c. 500 BC | Ephesus

Carted Off All the Same

The luckiest men die worthwhile deaths.

Though what the waking see is deadly,
what the sleeping see is death.

Gods live past our meager death.
We die past their ceaseless living.

As souls change into water
on their way through death,
so water changes into earth.
And as water springs from earth,
so from water does the soul.

Corpses, like night soil,
get carted off.

The luckiest men die
worthwhile deaths.

Yearning hurts,
and what release
may come of it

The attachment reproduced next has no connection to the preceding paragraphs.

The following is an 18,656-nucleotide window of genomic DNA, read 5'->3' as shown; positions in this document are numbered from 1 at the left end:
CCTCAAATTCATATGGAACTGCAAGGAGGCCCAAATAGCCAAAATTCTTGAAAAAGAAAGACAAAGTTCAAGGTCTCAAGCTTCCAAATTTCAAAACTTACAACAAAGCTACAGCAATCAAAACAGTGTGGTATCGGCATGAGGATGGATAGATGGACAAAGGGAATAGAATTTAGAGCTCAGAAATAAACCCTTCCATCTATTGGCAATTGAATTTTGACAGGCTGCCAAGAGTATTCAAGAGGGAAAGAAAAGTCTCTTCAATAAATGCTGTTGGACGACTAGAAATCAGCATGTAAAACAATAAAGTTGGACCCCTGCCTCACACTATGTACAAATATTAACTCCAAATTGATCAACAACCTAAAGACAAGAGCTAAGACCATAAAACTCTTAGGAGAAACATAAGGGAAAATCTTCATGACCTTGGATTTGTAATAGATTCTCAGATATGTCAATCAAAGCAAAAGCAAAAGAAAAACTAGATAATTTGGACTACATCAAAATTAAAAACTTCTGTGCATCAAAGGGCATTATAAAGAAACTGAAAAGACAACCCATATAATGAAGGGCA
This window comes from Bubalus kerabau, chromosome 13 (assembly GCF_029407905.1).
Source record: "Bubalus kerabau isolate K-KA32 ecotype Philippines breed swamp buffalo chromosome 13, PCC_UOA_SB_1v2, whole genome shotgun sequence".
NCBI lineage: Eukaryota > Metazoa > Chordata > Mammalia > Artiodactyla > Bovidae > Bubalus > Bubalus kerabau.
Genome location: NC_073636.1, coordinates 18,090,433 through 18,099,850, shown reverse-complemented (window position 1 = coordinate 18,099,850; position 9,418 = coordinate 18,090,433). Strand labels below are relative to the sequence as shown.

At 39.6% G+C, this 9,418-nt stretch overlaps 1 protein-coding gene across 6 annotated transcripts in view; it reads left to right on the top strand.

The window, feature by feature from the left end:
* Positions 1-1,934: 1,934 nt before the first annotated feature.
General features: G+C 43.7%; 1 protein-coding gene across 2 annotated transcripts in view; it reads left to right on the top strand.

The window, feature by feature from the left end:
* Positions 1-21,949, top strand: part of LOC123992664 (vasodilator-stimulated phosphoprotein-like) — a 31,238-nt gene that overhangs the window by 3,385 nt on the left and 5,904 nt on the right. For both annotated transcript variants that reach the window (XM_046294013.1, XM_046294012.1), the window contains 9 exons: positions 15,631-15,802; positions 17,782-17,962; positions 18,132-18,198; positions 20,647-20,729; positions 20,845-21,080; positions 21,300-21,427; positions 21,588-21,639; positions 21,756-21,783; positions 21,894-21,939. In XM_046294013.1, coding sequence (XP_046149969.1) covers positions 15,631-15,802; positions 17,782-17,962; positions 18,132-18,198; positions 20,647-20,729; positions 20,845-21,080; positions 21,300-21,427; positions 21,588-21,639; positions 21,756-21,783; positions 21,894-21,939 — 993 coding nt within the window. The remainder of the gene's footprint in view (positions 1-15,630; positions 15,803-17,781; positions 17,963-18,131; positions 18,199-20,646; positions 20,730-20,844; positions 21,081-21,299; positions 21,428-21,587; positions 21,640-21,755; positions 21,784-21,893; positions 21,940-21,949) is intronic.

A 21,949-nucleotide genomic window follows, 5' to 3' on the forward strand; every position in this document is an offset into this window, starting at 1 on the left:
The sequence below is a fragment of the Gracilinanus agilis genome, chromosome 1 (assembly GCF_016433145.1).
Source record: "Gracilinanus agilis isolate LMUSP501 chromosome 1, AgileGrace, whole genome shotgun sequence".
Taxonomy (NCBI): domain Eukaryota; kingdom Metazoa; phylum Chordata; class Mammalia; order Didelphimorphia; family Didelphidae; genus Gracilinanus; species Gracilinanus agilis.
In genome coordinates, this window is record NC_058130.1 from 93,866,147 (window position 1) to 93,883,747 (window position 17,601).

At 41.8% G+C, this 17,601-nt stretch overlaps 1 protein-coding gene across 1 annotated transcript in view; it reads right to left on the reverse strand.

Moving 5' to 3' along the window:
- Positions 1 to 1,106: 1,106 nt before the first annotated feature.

feels much like death.

After death, comes
nothing hoped for
nor imagined.

Contributor

Heraclitus

From his fragments. All of the philosopher’s extant thoughts, believed to have been contained originally in one book, exist as fragments quoted in the works of later writers, among them Aristotle, Marcus Aurelius, Sextus Empiricus, and Diogenes Laërtius. Among the defining characteristics of Heraclitus’ conception of the world are the “logos”—a reason and order that the harmonious yet fluctuating universe can convey to the wise man—and elemental fire, which constitutes the soul of man.